Tag Archives: Marmot product reviews

July 3, 2018 A campsite in Titcomb Basin, in Wyoming's Wind River Range.

Gear Review: The 5 Best Backpacking Tents of 2018

In Gear Reviews   |   Tagged , , , , , , , , , , , , , , , , , , , , , , , , , , , , , , , ,   |   9 Comments

By Michael Lanza

Time for a new backpacking tent? There’s hardly been a better time to get one. Whether you prioritize weight, living space, performance in foul weather, or unique features, tents for backpacking have seen great innovation and variety. In the competitive outdoor industry, designers keep making shelters that are lighter, stronger, and in many ways more livable.

For this article, I’ve picked out the five top-performing backpacking tents I’ve field tested and reviewed at this blog. I think you’ll find at least one that’s perfect for you—plus you’ll find some at great sale prices now (and links to those online retailers below). Continue reading →

The 5 Best Rain Jackets for Hiking and Backpacking

March 27, 2018  |  In Gear Reviews   |   Tagged , , , , , , , , , , , , , , , , , , , , , , , , , , , , , , , , , , , , ,   |   Leave a comment
Patagonia Pluma Jacket.

Wearing the Patagonia Pluma Jacket on the Tour du Mont Blanc.

By Michael Lanza

Shop for a rain jacket for dayhiking, backpacking, or climbing in the backcountry and you’ll see shells for adults ranging from under $100 to over $600, and from less than half a pound to over a pound—with just as huge and confusing a range of opinions on them from reviewers and consumers. I’m going to make the choice easy for you.

I’ve tested dozens of rain shells while hiking through soaking rains all over the world over the past two decades, writing reviews for this blog and previously for Backpacker magazine; I’ve learned how to distinguish the mediocre from the excellent. Here are my picks for the five best rain jackets for backcountry adventures that you can buy today. Continue reading →

February 7, 2018 Boise Mountains, Idaho.

Review: The Best Gloves For Winter 2018

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By Michael Lanza

I love getting outdoors in winter, especially skiing in all of its varieties—climbing up and sliding down mountains in the backcountry, skate skiing, resort skiing with my family, and touring on gentler terrain in the forest. Problem is, I have the worst fingers for being outside in sub-freezing temperatures: My Raynaud’s disease is so bad that my fingers turn white and numb even when I’m chopping vegetables that are still cold from the fridge. That’s made me picky about gloves. I’ve tested many over the years, and I use different models depending on the activity and temperature. Here are the best gloves I’ve found for winter. Continue reading →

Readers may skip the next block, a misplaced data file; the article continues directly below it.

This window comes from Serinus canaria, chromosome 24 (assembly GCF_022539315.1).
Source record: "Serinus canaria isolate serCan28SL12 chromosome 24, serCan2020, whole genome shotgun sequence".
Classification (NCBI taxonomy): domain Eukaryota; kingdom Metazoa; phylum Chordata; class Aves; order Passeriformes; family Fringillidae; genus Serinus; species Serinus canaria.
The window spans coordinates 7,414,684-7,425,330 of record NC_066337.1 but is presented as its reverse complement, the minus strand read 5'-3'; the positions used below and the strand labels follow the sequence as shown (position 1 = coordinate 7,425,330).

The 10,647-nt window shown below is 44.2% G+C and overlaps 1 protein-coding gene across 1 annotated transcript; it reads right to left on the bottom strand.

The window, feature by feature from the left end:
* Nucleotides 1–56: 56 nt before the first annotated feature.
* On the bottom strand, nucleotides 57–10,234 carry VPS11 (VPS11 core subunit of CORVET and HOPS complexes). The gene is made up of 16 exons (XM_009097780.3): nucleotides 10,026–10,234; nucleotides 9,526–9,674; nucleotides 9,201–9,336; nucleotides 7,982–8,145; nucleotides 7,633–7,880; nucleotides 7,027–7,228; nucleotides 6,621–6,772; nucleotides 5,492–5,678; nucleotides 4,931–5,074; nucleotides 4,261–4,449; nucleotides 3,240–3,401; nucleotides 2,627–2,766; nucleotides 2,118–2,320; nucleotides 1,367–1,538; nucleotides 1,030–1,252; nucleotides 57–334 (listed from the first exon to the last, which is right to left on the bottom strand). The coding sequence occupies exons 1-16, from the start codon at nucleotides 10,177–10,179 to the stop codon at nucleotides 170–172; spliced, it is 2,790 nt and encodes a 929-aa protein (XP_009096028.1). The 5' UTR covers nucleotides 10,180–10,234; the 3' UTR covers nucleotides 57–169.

Review: 6 Super Versatile Layering Pieces

October 17, 2017  |  In Gear Reviews   |   Tagged , , , , , , , , , , , , , , , , , , , , , , , , , , , , , , , , , , , , , ,   |   1 Comment

 

Outdoor Research Deviator Hoody

Outdoor Research Deviator Hoody

By Michael Lanza

Whether climbing peaks, taking an ultra-dayhike or trail run, Nordic or backcountry skiing, or backpacking, the more time I spend in the backcountry, the more I value and wear lightweight jackets and vests that pull double duty as middle and outer layers. Unlike with heavier, warmer, and less-breathable jackets, you can often wear this type of garment while on the move—while your body is producing heat, but you still need some warmth. That makes you more comfortable and, ultimately, safer in widely ranging mountain weather. Plus, you get more bang for your buck from versatile layers like these because you use them more.

Here are six of the very best. Continue reading →

Gear Review: Marmot Tungsten UL 2P Backpacking Tent

September 21, 2017  |  In Gear Reviews   |   Tagged , , , , , ,   |   Leave a comment
Testing the Marmot Tungsten UL 2P in Wyoming's Wind River Range.

Testing the Marmot Tungsten UL 2P in Wyoming’s Wind River Range.

Three-Season Tent
Marmot Tungsten UL 2P
$299, 3 lbs. 4 oz.
moosejaw.com

Is weight the most important consideration when buying a backpacking tent? If it’s one of the first specs you look at, I suggest you give equal consideration to its space—and especially its space-to-weight ratio. In the interest of finding a tent that offers comfortable living quarters for a friend who’s over six feet tall and I to share on a 39-mile backpacking trip in Wyoming’s Wind River Range—but still comes in at a reasonably low weight—I decided to try out Marmot’s well-priced Tungsten UL 2P. I found that it’s a solidly built and notably spacious shelter for its weight, at a price that’s hard to beat for this quality; but I found some nitpicks with it, too. Continue reading →

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